Joseph writes to ask me to stay root-focused:
THE KEY LOG
Recently, a friend chided me for being overly concerned with the issue of corruption in Congress and in the Executive branch of our government while ignoring the other important issues confronting our country. He’s forgotten, perhaps the issues on the need for generating more wealth in the private sector, on useful stimulus vs. wasting money, on taxing the rich, and on the increasing burden of our debt and its inevitable consequences. But he’s right in one respect: I do believe that corruption is the biggest elephant in the room. Further, I believe that until this elephant is put down, we have no reason to expect other problems to be resolved in the interest of the American people. So here’s my response:
In the early days of logging in New England, trees were cut in the winter as snow was necessary for transporting logs to the edges of rivers and streams where they would be piled up to await the spring floods. At that time, the logs were pushed into the water to be floated downstream to mills and ports.
Along the way, there were numerous narrow spots, at which men were posted with pikes so as to assist the logs through. In spite of their efforts, logjams occurred, and it became the duty of the foreman to locate the KEY log and remove it with a pike. Loggers knew that to move other logs was worse than pointless because more logs would continue to pile up in the jam until the KEY log was removed. When the foreman was successful, he had to run for his life across moving logs. When he failed, dynamite had to be used (and no, they did not use Chinese for this work—a tidbit of history)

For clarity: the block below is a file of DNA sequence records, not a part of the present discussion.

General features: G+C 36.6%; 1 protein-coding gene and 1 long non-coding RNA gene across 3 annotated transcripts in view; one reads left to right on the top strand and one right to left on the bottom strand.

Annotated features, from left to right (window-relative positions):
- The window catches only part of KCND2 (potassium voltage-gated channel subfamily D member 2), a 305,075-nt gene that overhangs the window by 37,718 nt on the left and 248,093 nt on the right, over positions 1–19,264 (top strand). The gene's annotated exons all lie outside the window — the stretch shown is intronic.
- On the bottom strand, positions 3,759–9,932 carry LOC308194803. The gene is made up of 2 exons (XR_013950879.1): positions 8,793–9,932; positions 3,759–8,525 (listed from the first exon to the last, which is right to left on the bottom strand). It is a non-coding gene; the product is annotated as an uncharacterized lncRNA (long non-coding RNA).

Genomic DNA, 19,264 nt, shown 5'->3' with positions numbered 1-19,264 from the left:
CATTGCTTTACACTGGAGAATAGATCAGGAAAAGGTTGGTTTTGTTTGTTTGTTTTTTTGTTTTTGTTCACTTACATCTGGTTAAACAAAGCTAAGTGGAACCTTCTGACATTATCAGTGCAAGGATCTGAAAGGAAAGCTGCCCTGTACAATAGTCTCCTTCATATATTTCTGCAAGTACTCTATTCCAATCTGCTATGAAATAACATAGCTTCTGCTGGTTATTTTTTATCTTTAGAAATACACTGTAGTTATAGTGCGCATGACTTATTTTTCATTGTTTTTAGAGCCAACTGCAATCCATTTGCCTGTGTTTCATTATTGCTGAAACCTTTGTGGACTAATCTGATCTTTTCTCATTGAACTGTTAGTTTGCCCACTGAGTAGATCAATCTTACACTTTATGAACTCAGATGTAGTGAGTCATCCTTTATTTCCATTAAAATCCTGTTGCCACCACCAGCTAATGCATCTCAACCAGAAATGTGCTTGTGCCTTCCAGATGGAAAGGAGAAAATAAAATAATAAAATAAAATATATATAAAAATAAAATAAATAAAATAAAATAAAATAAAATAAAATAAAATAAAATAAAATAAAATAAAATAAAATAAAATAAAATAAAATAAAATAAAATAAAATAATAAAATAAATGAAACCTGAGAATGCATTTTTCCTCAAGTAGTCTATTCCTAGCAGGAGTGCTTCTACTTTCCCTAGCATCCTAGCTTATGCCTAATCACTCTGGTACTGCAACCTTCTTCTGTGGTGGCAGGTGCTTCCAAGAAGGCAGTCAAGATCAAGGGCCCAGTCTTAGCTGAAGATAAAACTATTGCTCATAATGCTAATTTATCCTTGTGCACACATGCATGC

All the best,
As an optimist, and Rootstriker, I fantasize about what will happen when Lawrence Lessig and others are successful, and we get rid of government by special interests. As a realist, I wonder what life will be like if we don’t, and how can my children, grandchildren, and all those I care about, preserve a decent quality of life?
Meanwhile, go to the poles, but do not vote for candidates of either party for national office, to do so would merely validate the system, and the pols and special interests will continue to have their way with us (never change a winning game). Fill in a real name, or leave it blank. And staying home is not an option, doing so adds power to the special interests in a perverse way.
Ben Franklin, when asked whether we had a republic, or a monarchy, replied,
“A republic, if you can keep it.”